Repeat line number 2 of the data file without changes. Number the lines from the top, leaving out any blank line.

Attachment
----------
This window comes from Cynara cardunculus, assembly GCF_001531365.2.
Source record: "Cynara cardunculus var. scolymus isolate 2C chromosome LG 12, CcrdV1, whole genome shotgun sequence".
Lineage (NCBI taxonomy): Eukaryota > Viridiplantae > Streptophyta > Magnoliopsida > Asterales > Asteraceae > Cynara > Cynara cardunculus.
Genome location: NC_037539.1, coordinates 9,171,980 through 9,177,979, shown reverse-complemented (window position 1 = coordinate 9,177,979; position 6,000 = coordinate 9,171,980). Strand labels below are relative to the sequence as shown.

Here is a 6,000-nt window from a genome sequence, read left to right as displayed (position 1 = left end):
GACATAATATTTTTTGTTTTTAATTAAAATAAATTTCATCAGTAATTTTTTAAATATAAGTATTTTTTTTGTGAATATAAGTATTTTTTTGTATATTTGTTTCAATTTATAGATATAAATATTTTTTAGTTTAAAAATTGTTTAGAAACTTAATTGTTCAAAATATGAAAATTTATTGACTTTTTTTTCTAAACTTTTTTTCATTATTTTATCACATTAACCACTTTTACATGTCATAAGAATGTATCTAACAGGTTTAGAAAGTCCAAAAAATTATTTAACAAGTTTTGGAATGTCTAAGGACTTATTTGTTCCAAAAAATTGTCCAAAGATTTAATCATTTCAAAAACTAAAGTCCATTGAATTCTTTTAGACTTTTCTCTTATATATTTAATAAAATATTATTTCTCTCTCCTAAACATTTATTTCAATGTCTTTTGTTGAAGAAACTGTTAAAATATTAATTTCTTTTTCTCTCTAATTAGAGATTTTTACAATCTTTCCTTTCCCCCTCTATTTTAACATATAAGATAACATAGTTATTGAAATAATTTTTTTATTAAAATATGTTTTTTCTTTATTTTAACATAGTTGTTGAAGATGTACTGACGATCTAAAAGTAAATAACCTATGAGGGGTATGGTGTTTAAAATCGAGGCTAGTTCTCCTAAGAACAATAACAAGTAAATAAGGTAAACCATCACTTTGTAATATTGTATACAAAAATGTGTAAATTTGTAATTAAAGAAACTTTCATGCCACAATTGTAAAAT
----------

Source record: "Cynara cardunculus var. scolymus isolate 2C chromosome LG 12, CcrdV1, whole genome shotgun sequence".